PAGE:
GE Lighting To Close Mattoon Lamp Plant By August 2017

 In this Thursday, Jan. 16, 2014, file photo, a General Electric logo is displayed at a store in Cranberry Township, Pa.

In this Thursday, Jan. 16, 2014, file photo, a General Electric logo is displayed at a store in Cranberry Township, Pa.

Gene J. Pusakar, Associated Press

General Electric Lighting says it plans to close its Lamp Plant in Mattoon by the end of next August. The closure would eliminate 144 jobs. Company spokesperson Alicia Gauer says the decision was brought on by changes in the industry, including a pivot away from traditional lighting products like halogen and linear flourescent lamps.

"Consumer demand for traditional lighting is at an all-time low, and that shift has been supported by the U.S. Government phasing out incadescent bulbs," she said. "As a result, the Mattoon Lamp Plant is operating at 60-percent below capacity."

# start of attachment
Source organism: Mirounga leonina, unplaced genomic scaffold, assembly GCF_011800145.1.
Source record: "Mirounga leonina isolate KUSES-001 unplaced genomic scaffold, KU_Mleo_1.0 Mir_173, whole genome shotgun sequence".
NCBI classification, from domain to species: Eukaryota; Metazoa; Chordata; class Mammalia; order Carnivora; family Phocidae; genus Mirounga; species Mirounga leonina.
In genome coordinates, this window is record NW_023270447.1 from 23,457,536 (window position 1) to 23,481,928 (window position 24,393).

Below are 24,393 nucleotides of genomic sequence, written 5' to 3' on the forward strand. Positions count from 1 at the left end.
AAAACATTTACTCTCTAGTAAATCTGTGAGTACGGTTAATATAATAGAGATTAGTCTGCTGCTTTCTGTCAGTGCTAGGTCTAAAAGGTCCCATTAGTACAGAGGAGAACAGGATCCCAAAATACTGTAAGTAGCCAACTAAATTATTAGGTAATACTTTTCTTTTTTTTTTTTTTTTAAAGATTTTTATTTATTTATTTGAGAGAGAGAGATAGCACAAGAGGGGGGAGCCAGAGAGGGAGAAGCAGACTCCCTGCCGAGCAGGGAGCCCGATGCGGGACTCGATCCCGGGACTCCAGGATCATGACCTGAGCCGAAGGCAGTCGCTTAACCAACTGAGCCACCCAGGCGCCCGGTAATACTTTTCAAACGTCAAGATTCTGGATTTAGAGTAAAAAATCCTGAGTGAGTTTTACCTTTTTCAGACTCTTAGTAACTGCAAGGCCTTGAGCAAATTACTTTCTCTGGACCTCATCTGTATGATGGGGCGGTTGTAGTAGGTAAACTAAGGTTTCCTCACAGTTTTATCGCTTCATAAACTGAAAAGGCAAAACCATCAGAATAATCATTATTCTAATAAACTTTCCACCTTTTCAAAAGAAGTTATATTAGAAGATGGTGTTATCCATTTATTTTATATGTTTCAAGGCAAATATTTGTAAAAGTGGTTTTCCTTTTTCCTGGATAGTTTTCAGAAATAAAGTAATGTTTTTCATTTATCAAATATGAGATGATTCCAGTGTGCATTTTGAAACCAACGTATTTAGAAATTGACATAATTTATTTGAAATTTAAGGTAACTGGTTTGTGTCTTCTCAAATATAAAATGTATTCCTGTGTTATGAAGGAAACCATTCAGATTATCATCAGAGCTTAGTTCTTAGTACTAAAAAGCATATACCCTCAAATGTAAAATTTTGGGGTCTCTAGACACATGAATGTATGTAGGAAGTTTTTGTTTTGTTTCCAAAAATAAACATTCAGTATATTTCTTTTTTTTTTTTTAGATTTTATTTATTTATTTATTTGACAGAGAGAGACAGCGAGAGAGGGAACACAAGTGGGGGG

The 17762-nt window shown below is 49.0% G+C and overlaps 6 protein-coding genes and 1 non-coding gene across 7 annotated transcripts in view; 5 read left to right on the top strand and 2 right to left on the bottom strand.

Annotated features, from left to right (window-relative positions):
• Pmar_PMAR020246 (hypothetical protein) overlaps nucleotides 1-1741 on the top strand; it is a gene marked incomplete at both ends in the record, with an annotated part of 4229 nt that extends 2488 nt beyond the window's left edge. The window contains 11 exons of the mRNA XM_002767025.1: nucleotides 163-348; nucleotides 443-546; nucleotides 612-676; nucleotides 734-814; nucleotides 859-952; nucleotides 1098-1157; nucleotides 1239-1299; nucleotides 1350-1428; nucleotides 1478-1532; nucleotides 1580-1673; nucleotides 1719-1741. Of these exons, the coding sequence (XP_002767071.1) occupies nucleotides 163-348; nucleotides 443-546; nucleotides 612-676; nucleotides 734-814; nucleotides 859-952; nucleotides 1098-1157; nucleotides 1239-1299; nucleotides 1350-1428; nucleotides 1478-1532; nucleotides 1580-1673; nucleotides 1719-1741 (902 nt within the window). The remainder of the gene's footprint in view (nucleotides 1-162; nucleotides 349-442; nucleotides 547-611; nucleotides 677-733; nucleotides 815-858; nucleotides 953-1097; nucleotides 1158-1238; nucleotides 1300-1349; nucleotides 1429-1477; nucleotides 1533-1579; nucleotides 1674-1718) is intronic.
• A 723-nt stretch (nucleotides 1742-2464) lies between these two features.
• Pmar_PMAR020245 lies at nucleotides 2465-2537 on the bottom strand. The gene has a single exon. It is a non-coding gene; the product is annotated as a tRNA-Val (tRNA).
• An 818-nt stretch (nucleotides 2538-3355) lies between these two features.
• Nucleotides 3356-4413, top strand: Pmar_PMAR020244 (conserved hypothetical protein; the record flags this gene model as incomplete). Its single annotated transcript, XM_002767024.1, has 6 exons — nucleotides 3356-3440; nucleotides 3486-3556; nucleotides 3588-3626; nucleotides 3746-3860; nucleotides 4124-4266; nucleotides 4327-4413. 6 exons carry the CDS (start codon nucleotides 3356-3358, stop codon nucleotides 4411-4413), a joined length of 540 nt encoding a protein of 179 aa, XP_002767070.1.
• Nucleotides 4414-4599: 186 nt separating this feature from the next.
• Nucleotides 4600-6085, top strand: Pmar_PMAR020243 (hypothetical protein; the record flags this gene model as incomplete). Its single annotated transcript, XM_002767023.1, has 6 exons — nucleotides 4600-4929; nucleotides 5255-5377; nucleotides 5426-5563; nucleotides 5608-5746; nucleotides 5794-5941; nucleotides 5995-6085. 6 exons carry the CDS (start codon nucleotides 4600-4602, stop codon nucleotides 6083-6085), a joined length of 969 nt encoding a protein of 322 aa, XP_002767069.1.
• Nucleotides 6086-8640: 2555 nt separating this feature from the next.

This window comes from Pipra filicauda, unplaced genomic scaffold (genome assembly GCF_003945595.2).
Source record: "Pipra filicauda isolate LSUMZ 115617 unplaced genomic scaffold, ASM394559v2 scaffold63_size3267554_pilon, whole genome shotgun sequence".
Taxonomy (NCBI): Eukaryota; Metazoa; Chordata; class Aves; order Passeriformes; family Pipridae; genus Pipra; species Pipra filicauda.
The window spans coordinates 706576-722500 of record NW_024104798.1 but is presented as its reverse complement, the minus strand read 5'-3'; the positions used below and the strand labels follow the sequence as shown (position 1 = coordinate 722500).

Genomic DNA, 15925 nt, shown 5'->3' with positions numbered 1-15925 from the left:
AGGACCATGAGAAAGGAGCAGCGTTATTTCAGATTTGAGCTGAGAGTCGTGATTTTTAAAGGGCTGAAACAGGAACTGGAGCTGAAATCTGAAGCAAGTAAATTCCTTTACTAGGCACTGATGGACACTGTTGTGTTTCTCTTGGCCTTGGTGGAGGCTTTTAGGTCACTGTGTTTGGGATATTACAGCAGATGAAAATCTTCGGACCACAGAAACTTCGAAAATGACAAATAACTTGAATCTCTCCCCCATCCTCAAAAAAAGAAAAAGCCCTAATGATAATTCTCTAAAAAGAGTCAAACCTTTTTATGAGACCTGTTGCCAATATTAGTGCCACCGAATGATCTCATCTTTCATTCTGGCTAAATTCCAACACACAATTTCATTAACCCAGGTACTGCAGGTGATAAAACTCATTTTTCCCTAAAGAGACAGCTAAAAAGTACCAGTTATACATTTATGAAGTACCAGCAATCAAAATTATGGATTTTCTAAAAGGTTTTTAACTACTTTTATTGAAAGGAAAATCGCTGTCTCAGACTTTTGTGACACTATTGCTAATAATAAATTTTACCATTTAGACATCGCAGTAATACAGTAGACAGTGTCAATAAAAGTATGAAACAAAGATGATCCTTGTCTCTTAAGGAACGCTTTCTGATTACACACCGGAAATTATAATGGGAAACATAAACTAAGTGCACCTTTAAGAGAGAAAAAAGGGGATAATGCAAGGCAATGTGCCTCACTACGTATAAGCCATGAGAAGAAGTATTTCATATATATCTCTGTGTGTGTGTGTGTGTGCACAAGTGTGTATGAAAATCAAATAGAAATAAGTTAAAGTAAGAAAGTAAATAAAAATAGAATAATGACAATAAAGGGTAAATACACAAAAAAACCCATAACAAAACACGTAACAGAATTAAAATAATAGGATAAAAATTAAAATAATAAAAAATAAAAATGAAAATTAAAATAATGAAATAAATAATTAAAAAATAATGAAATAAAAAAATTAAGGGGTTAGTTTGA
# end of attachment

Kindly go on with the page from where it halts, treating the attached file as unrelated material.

GE Lighting says the plant might stay open if employees can come up with an alternative use for the facility that the company could approve.  Those ideas could be proposed during a 60-day idea generation period.

Angela Griffin, president of the economic development group Coles Together, says they’ve been in talks with executives from GE and GE’s new energy company, Current, about possible alternative uses for the plant in Mattoon.

"We understand where the industry is headed," she said. "We know the reality of any kind of halogen lamp production is not realistic. So what we're talking about in the community - General Electric obviously has a large piece of real estate in Mattoon. So are there are other things that we can do in the facility or in the community that are moving forward, that there are markets for."

Mattoon Mayor Tim Gover, who’s lived there all his life, remembers when the plant opened in the 1940’s, and had 1,800 employees during the height of the flash bulb industry.

Gover says there are other employers in the city that could hire the displaced workers.

“The good thing about the people at GE - they’ve been vetted as far as background checks, drug tests, they show up for work – and that type of thing," he said.  "I’m sure many of those people will be picked up by other plants here, and I understand that there are some that could retire as well.”

Griffin says if another use for the plant can’t be found, she notes other manufacturers in the area may be hiring, including Mattoon Precision, Pinnacle Foods, and Lester Building Systems in Charleston.

Story source: WILL